The Age of the Earth

Shop Now Scientists use a technique called radiometric dating to estimate the ages of rocks, fossils, and the earth. Many people have been led to believe that radiometric dating methods have proved the earth to be billions of years old. With our focus on one particular form of radiometric dating—carbon dating—we will see that carbon dating strongly supports a young earth. Note that, contrary to a popular misconception, carbon dating is not used to date rocks at millions of years old. Basics Before we get into the details of how radiometric dating methods are used, we need to review some preliminary concepts from chemistry. Recall that atoms are the basic building blocks of matter. Atoms are made up of much smaller particles called protons, neutrons, and electrons.

Radioactivity

A Abbreviations This information is included in Appendix A: Abbreviations , which includes all abbreviations and acronyms used in the Factbook, with their expansions. Acronyms An acronym is an abbreviation coined from the initial letter of each successive word in a term or phrase. In general, an acronym made up of more than the first letter of the major words in the expanded form is rendered with only an initial capital letter Comsat from Communications Satellite Corporation; an exception would be NAM from Nonaligned Movement.

Administrative divisions This entry generally gives the numbers, designatory terms, and first-order administrative divisions as approved by the US Board on Geographic Names BGN.

Although we will return to electrons later in the page we can ignore them for the first two types of decay and concentrate on just the nucleus, i.

The Radiometric Dating Game Radiometric dating methods estimate the age of rocks using calculations based on the decay rates of radioactive elements such as uranium, strontium, and potassium. On the surface, radiometric dating methods appear to give powerful support to the statement that life has existed on the earth for hundreds of millions, even billions, of years. We are told that these methods are accurate to a few percent, and that there are many different methods.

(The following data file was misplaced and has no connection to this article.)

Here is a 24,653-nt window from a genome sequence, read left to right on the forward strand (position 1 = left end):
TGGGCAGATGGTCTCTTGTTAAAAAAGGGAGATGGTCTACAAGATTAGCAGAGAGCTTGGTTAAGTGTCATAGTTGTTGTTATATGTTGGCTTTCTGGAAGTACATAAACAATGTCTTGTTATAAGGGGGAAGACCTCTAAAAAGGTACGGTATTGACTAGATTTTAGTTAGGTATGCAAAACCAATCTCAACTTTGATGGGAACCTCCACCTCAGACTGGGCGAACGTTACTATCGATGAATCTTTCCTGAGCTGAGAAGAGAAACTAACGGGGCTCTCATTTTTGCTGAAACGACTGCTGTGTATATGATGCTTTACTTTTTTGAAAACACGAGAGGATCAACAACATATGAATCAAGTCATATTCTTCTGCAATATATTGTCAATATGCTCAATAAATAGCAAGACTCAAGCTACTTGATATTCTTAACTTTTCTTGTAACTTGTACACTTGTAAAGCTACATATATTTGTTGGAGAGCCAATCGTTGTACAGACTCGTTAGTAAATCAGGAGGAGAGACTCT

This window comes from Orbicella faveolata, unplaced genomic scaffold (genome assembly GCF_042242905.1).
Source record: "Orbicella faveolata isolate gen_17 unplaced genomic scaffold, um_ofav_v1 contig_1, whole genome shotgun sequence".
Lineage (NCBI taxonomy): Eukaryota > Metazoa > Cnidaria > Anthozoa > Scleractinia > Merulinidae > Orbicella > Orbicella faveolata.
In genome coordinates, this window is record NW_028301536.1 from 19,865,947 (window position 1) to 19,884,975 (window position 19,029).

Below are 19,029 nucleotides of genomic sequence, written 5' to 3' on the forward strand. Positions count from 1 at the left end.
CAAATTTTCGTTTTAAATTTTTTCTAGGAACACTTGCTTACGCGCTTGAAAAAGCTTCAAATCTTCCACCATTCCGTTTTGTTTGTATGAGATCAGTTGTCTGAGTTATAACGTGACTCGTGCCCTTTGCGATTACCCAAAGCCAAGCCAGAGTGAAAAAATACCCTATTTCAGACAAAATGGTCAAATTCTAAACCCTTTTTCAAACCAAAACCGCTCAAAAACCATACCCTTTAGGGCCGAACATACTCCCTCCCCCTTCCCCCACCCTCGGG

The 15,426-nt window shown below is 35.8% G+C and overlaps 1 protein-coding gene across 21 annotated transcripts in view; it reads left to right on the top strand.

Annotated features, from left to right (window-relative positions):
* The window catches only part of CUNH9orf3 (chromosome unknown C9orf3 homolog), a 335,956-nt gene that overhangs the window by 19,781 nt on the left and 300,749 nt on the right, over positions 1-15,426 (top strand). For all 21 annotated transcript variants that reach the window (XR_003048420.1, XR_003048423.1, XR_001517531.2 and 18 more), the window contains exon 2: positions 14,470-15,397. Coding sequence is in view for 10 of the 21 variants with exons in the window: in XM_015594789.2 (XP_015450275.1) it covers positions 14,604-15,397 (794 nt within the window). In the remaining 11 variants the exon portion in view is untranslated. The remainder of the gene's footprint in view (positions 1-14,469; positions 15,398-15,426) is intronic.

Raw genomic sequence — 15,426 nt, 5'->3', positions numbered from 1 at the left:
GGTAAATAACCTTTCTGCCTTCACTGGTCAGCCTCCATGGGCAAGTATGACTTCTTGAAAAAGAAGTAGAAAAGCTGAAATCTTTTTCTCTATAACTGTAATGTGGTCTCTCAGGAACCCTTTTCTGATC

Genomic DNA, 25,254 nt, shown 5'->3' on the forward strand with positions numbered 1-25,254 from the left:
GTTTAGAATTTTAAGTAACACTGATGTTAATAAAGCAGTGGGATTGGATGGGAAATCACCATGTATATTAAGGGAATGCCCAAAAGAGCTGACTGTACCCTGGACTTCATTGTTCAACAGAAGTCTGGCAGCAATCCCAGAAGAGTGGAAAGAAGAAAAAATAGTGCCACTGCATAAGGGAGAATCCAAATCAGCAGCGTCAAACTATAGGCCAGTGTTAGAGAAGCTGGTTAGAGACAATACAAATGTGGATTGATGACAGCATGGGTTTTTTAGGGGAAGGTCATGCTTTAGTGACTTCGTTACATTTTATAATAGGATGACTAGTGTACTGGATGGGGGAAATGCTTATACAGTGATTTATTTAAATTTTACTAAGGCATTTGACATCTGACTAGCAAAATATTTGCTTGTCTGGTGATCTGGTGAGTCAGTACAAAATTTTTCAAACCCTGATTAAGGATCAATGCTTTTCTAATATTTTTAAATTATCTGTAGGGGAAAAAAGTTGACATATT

We are told that of all the radiometric dates that are measured, only a few percent are anomalous. This gives us the impression that all but a small percentage of the dates computed by radiometric methods agree with the assumed ages of the rocks in which they are found, and that all of these various methods almost always give ages that agree with each other to within a few percentage points. Since there doesn’t seem to be any systematic error that could cause so many methods to agree with each other so often, it seems that there is no other rational conclusion than to accept these dates as accurate.

However, this causes a problem for those who believe based on the Bible that life has only existed on the earth for a few thousand years, since fossils are found in rocks that are dated to be over million years old by radiometric methods, and some fossils are found in rocks that are dated to be billions of years old. If these dates are correct, this calls the Biblical account of a recent creation of life into question.

After study and discussion of this question, I now believe that the claimed accuracy of radiometric dating methods is a result of a great misunderstanding of the data, and that the various methods hardly ever agree with each other, and often do not agree with the assumed ages of the rocks in which they are found. I believe that there is a great need for this information to be made known, so I am making this article available in the hopes that it will enlighten others who are considering these questions.

Even the creationist accounts that I have read do not adequately treat these issues. At the start, let me clarify that my main concern is not the age of the earth, the moon, or the solar system, but rather the age of life, that is, how long has life existed on earth.